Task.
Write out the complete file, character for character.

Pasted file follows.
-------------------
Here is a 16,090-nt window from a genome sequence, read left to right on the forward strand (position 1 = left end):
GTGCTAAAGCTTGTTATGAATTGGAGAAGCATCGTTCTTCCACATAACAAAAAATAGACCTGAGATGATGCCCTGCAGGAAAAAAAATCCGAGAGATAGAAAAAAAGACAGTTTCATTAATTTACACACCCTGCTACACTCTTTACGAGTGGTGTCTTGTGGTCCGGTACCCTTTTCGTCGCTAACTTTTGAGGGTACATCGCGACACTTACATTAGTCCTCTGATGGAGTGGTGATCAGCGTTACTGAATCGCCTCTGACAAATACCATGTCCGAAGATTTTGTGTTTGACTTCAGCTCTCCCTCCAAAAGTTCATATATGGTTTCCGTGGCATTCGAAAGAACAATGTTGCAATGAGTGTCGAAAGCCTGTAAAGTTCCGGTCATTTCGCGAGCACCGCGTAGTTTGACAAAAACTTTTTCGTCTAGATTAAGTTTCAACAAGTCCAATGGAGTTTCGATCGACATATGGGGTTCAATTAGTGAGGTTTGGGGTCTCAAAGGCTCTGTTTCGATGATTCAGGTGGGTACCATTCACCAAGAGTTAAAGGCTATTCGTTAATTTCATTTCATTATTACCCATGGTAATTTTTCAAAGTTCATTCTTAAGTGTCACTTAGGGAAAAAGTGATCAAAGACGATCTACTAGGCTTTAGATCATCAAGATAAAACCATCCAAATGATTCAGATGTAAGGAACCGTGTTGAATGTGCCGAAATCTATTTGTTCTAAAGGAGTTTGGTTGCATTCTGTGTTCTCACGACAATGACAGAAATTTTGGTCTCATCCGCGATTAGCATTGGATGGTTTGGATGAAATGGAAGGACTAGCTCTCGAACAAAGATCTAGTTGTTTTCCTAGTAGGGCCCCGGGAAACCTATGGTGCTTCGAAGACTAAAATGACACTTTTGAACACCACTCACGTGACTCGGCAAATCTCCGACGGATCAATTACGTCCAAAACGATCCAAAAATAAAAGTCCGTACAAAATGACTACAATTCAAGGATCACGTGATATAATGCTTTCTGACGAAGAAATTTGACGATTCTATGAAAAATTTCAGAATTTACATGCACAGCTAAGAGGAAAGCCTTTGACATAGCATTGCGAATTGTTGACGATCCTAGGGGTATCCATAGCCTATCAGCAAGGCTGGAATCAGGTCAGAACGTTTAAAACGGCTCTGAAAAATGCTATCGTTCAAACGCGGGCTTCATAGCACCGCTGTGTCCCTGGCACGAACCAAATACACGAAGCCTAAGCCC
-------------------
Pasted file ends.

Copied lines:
Here is a 16,090-nt window from a genome sequence, read left to right on the forward strand (position 1 = left end):
GTGCTAAAGCTTGTTATGAATTGGAGAAGCATCGTTCTTCCACATAACAAAAAATAGACCTGAGATGATGCCCTGCAGGAAAAAAAATCCGAGAGATAGAAAAAAAGACAGTTTCATTAATTTACACACCCTGCTACACTCTTTACGAGTGGTGTCTTGTGGTCCGGTACCCTTTTCGTCGCTAACTTTTGAGGGTACATCGCGACACTTACATTAGTCCTCTGATGGAGTGGTGATCAGCGTTACTGAATCGCCTCTGACAAATACCATGTCCGAAGATTTTGTGTTTGACTTCAGCTCTCCCTCCAAAAGTTCATATATGGTTTCCGTGGCATTCGAAAGAACAATGTTGCAATGAGTGTCGAAAGCCTGTAAAGTTCCGGTCATTTCGCGAGCACCGCGTAGTTTGACAAAAACTTTTTCGTCTAGATTAAGTTTCAACAAGTCCAATGGAGTTTCGATCGACATATGGGGTTCAATTAGTGAGGTTTGGGGTCTCAAAGGCTCTGTTTCGATGATTCAGGTGGGTACCATTCACCAAGAGTTAAAGGCTATTCGTTAATTTCATTTCATTATTACCCATGGTAATTTTTCAAAGTTCATTCTTAAGTGTCACTTAGGGAAAAAGTGATCAAAGACGATCTACTAGGCTTTAGATCATCAAGATAAAACCATCCAAATGATTCAGATGTAAGGAACCGTGTTGAATGTGCCGAAATCTATTTGTTCTAAAGGAGTTTGGTTGCATTCTGTGTTCTCACGACAATGACAGAAATTTTGGTCTCATCCGCGATTAGCATTGGATGGTTTGGATGAAATGGAAGGACTAGCTCTCGAACAAAGATCTAGTTGTTTTCCTAGTAGGGCCCCGGGAAACCTATGGTGCTTCGAAGACTAAAATGACACTTTTGAACACCACTCACGTGACTCGGCAAATCTCCGACGGATCAATTACGTCCAAAACGATCCAAAAATAAAAGTCCGTACAAAATGACTACAATTCAAGGATCACGTGATATAATGCTTTCTGACGAAGAAATTTGACGATTCTATGAAAAATTTCAGAATTTACATGCACAGCTAAGAGGAAAGCCTTTGACATAGCATTGCGAATTGTTGACGATCCTAGGGGTATCCATAGCCTATCAGCAAGGCTGGAATCAGGTCAGAACGTTTAAAACGGCTCTGAAAAATGCTATCGTTCAAACGCGGGCTTCATAGCACCGCTGTGTCCCTGGCACGAACCAAATACACGAAGCCTAAGCCC